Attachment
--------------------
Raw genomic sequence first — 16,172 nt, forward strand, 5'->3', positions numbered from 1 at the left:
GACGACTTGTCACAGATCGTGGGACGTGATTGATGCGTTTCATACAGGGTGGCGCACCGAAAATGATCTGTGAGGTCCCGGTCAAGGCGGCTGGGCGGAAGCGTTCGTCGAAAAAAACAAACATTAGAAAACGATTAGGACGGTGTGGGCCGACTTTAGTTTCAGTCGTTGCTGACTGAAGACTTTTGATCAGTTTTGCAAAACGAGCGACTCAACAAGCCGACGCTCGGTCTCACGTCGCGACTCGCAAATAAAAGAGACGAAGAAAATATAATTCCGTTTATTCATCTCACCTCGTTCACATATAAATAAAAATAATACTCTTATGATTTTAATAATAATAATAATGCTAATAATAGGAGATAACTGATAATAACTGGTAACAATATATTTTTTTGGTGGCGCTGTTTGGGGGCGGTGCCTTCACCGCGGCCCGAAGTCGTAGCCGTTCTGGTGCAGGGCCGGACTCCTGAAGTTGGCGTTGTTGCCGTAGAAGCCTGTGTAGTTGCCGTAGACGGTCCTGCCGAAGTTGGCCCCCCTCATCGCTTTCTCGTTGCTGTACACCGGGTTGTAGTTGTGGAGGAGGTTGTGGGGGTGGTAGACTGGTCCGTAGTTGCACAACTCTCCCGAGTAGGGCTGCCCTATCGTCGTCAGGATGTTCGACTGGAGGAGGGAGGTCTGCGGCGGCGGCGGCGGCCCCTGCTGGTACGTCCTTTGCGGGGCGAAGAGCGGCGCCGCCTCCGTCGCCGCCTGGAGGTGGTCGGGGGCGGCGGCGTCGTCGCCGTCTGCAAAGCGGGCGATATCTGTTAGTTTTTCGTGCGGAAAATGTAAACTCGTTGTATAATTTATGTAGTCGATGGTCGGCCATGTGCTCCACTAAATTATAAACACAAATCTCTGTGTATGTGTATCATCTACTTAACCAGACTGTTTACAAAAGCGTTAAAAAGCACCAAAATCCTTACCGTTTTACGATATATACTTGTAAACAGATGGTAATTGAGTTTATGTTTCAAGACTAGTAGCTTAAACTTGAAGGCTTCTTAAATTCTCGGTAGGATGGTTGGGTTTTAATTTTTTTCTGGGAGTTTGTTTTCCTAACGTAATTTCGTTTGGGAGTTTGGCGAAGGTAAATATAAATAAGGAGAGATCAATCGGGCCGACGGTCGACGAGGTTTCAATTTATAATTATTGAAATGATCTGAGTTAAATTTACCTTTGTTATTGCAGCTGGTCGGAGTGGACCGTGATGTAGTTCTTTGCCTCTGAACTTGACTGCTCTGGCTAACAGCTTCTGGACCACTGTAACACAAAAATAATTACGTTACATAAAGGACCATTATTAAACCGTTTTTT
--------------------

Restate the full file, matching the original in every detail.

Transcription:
Raw genomic sequence first — 16,172 nt, forward strand, 5'->3', positions numbered from 1 at the left:
GACGACTTGTCACAGATCGTGGGACGTGATTGATGCGTTTCATACAGGGTGGCGCACCGAAAATGATCTGTGAGGTCCCGGTCAAGGCGGCTGGGCGGAAGCGTTCGTCGAAAAAAACAAACATTAGAAAACGATTAGGACGGTGTGGGCCGACTTTAGTTTCAGTCGTTGCTGACTGAAGACTTTTGATCAGTTTTGCAAAACGAGCGACTCAACAAGCCGACGCTCGGTCTCACGTCGCGACTCGCAAATAAAAGAGACGAAGAAAATATAATTCCGTTTATTCATCTCACCTCGTTCACATATAAATAAAAATAATACTCTTATGATTTTAATAATAATAATAATGCTAATAATAGGAGATAACTGATAATAACTGGTAACAATATATTTTTTTGGTGGCGCTGTTTGGGGGCGGTGCCTTCACCGCGGCCCGAAGTCGTAGCCGTTCTGGTGCAGGGCCGGACTCCTGAAGTTGGCGTTGTTGCCGTAGAAGCCTGTGTAGTTGCCGTAGACGGTCCTGCCGAAGTTGGCCCCCCTCATCGCTTTCTCGTTGCTGTACACCGGGTTGTAGTTGTGGAGGAGGTTGTGGGGGTGGTAGACTGGTCCGTAGTTGCACAACTCTCCCGAGTAGGGCTGCCCTATCGTCGTCAGGATGTTCGACTGGAGGAGGGAGGTCTGCGGCGGCGGCGGCGGCCCCTGCTGGTACGTCCTTTGCGGGGCGAAGAGCGGCGCCGCCTCCGTCGCCGCCTGGAGGTGGTCGGGGGCGGCGGCGTCGTCGCCGTCTGCAAAGCGGGCGATATCTGTTAGTTTTTCGTGCGGAAAATGTAAACTCGTTGTATAATTTATGTAGTCGATGGTCGGCCATGTGCTCCACTAAATTATAAACACAAATCTCTGTGTATGTGTATCATCTACTTAACCAGACTGTTTACAAAAGCGTTAAAAAGCACCAAAATCCTTACCGTTTTACGATATATACTTGTAAACAGATGGTAATTGAGTTTATGTTTCAAGACTAGTAGCTTAAACTTGAAGGCTTCTTAAATTCTCGGTAGGATGGTTGGGTTTTAATTTTTTTCTGGGAGTTTGTTTTCCTAACGTAATTTCGTTTGGGAGTTTGGCGAAGGTAAATATAAATAAGGAGAGATCAATCGGGCCGACGGTCGACGAGGTTTCAATTTATAATTATTGAAATGATCTGAGTTAAATTTACCTTTGTTATTGCAGCTGGTCGGAGTGGACCGTGATGTAGTTCTTTGCCTCTGAACTTGACTGCTCTGGCTAACAGCTTCTGGACCACTGTAACACAAAAATAATTACGTTACATAAAGGACCATTATTAAACCGTTTTTT